Osteoarthritis is caused by a thinning of the protective layer of « cartilage » between the connecting bones in the joint. When the cartilage is too thin, the joint becomes inflamed and swollen and the bones will rub together, causing pain. You might also experience a grinding feeling, or even a sound in the affected joint, muscle weakness, tenderness and restricted movement of the joint.
If you are experiencing knee osteoarthritis, the symptoms you will most likely develop in both knees over time. The pain associated with knee osteoarthritis is usually more intense when you are walking, therefore adding pressure to the affected area. Going “up” stairs and inclines can be especially tough on the knees.
Osteoarthritis in the hips can be quite severe, since the hips control many of our regular movements. Bending over or lifting your knee upwards can become very difficult and painful. As with knee osteoarthritis, walking usually causes the most pain.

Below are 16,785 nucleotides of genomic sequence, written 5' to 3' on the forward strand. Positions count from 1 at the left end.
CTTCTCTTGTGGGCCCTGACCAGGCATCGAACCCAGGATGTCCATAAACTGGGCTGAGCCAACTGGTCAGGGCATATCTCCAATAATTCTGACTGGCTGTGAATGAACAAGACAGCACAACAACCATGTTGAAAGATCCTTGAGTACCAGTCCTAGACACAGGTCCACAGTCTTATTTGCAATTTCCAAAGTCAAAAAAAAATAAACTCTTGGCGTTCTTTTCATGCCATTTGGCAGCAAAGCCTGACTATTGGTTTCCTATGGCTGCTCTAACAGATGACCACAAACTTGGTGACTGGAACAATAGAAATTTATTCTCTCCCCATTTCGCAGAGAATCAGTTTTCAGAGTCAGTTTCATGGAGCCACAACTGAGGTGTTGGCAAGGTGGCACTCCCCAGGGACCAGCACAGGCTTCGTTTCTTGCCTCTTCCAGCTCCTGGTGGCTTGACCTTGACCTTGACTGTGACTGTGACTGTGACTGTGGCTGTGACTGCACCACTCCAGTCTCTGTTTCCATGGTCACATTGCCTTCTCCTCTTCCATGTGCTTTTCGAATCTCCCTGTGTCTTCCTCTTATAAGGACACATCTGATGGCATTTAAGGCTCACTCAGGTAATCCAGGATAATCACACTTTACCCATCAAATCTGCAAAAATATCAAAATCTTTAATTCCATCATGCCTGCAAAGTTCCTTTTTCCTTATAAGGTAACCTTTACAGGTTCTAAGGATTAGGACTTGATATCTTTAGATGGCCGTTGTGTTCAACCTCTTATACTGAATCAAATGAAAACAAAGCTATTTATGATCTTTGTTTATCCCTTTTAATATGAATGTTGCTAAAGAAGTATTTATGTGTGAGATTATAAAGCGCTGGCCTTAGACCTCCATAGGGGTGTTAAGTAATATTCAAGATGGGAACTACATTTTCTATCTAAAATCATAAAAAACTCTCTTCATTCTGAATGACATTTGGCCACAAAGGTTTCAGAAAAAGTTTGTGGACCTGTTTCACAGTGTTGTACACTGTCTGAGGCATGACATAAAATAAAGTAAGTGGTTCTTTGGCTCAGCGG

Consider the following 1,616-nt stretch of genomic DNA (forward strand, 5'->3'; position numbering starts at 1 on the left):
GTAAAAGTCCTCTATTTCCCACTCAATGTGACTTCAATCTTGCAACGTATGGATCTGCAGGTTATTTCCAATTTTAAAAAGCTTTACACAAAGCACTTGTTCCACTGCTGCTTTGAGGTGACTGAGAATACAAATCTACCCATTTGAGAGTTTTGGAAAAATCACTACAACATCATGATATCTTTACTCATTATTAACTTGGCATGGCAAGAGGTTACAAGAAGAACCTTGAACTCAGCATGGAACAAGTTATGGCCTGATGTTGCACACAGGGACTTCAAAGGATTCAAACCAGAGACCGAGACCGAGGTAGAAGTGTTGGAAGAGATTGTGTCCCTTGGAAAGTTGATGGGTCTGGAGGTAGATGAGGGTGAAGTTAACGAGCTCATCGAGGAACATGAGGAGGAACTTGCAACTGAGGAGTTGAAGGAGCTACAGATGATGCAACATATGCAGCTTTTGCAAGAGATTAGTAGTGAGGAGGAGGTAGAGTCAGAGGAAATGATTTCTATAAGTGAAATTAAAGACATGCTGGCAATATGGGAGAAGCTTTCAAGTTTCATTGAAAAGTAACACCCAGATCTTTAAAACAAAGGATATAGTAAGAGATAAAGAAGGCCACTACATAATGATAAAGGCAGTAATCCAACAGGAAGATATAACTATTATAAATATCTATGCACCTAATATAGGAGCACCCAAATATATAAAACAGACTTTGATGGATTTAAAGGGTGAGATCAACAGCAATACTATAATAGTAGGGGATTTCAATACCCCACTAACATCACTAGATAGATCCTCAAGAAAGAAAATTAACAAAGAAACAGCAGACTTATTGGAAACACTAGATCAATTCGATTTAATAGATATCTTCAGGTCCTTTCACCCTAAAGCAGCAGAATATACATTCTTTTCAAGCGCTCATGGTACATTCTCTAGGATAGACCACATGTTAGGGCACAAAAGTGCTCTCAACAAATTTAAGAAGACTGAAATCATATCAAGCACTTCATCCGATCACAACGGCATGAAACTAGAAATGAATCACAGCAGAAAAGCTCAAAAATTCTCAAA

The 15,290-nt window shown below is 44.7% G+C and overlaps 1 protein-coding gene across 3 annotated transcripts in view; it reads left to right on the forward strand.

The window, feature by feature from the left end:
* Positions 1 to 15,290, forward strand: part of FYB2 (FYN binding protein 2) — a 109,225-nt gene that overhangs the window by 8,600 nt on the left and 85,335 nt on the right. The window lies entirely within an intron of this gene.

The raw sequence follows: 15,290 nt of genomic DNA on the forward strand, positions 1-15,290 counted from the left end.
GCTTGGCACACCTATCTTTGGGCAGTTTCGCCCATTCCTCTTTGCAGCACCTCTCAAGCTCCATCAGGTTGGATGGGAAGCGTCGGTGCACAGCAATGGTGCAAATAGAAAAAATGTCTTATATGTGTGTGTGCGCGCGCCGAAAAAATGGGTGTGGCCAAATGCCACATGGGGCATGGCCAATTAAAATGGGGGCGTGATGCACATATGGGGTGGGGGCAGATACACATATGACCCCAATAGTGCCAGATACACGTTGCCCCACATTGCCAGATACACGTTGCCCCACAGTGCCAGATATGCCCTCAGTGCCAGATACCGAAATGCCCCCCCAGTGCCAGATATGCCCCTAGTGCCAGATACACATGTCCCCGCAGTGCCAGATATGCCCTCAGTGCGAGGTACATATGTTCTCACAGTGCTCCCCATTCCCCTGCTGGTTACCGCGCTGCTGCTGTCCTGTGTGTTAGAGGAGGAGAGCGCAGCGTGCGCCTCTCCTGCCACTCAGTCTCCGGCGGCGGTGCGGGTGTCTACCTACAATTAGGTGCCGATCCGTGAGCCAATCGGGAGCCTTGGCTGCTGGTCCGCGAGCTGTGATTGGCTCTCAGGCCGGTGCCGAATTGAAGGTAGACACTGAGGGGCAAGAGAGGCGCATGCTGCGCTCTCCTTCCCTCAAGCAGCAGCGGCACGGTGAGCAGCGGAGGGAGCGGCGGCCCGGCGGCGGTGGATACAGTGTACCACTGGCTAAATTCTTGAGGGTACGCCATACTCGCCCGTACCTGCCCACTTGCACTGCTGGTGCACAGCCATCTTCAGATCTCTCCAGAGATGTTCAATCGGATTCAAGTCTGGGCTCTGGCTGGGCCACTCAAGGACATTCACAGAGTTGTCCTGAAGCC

You may also experience osteoarthritis in your spine. Usually the symptoms appear in the more flexible parts of the spine; the neck and lower back. The main symptoms in the neck are pain from stiffness, spasms and difficulties turning your head. If the lower part of the spine is affected, symptoms may be manifested by pain if you are lifting and bending. The pain may go down all the way to the hips and legs.
It is quite common to experience osteoarthritis in your hands. You may have stiff and swollen fingers, accompanied by pain. Some patients experience a decrease in pain over time, but the fingers can remain swollen.
Source: UK National Health Service
Last updated: 12/6/19